Clover Crosse

2nd December 2020

Share a typical day on farm with sheep and arable farmer Clover

Update - December 2020

It's November, and I’m as busy as a sheep and arable farmer can be at this time of year! At the end of October, we welcomed sheep back onto the farm for the first time in 23 years. This was a goal that I set when I first started as an NSA Ambassador in February 2020. We have some ewe lambs and ewes grazing 39ha of cover crop (oil radish and vetch mix), which is destined for peas in the Spring. We have 140 sponged ewes, ready to lamb in mid-January and the rams have just gone in with the April lambers, so I look forward to taking some time off to help with both lambings. 

I will be the first to admit that nothing has dramatically changed for me during Covid and I’m secretly enjoying the ‘downtime’. However, knowledge sharing events, such as NSA Sheep 2020, SHAWG and monthly Hampshire Sheep Group meetings have been sorely missed. Although I have enjoyed the topics covered in replacement Zoom meetings, I have struggled with the lack of natural, interpersonal dynamics which are needed for a flowing and productive meeting. I am looking forward to a more socially interactive 2021 and to catching up with everybody. Long term, I would like to continue grazing cover crops with the sheep during the winter, which will hopefully benefit both parties, sustainably, for the future.

Update - April 2021

Spring drilling is finished and I am using a brief, quiet period to knuckle down to office work. I am preparing an exciting business plan, starting my own flock. As an already high performing 330ha arable farm, any change has its risks, but we are spending more and more money on maintaining soil health. I am looking to introduce a grass rotation alongside the cover crops already grown and run a low maintenance system with ewes that will look after themselves. We are having a discussion this week regarding the BPS, agri-environment payments we can access and the best way to utilise our resources. After this meeting, I will have a better gauge of what I have to work with. I have also been offered grazing on a neighbouring farm which could see breeding ewes through the summer months. I would like to start with buying in store lambs to finish off grass and forage crops, progressing into establishing my own outdoor lambing breeding flock.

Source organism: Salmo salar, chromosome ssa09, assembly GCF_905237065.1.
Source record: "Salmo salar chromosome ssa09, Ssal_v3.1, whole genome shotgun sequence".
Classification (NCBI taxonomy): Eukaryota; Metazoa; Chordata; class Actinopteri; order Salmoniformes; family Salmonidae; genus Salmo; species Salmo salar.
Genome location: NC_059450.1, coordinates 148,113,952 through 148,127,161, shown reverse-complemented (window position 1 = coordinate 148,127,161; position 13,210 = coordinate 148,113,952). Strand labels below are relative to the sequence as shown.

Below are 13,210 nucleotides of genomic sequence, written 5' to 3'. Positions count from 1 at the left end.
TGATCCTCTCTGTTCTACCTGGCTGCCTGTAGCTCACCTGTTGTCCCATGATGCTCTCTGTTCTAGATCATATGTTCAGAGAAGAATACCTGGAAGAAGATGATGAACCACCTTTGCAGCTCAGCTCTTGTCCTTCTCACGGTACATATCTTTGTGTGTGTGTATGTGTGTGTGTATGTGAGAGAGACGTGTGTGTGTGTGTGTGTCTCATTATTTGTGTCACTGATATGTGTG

Long term, I hope to see increased soil fertility and reduce our synthetic cropping inputs, whilst benefitting from clean grazing and additional income from lamb sales. The majority of the infrastructure required is already in place, we have machinery to establish leys and maintain pastures, fencing and water, so initial outlay will be moderate. I still have a lot of costs and figures to collate, but I am confident that this is the best move for the farm and a fantastic opportunity, for which I am very grateful for. 

Update - June 2021

Receiving less than half of our average monthly rainfall for both March and April, together with low soil temperatures has meant our spring crops have had a slow start. However, with two inches of rain in as many weeks and a rise in temperature, there has been a much needed, flush of grass and growth.

I spent a week away from the farm recently on a tree climbing and aerial rescue course. Like many others, I underestimate the power of time away, doing something completely different to my ‘normal’. I have also been busy shearing, several small flocks locally. Again, this is a great thing to get me off the farm. As mentioned in my previous update, plans to start my own sheep flock continue to tick along nicely.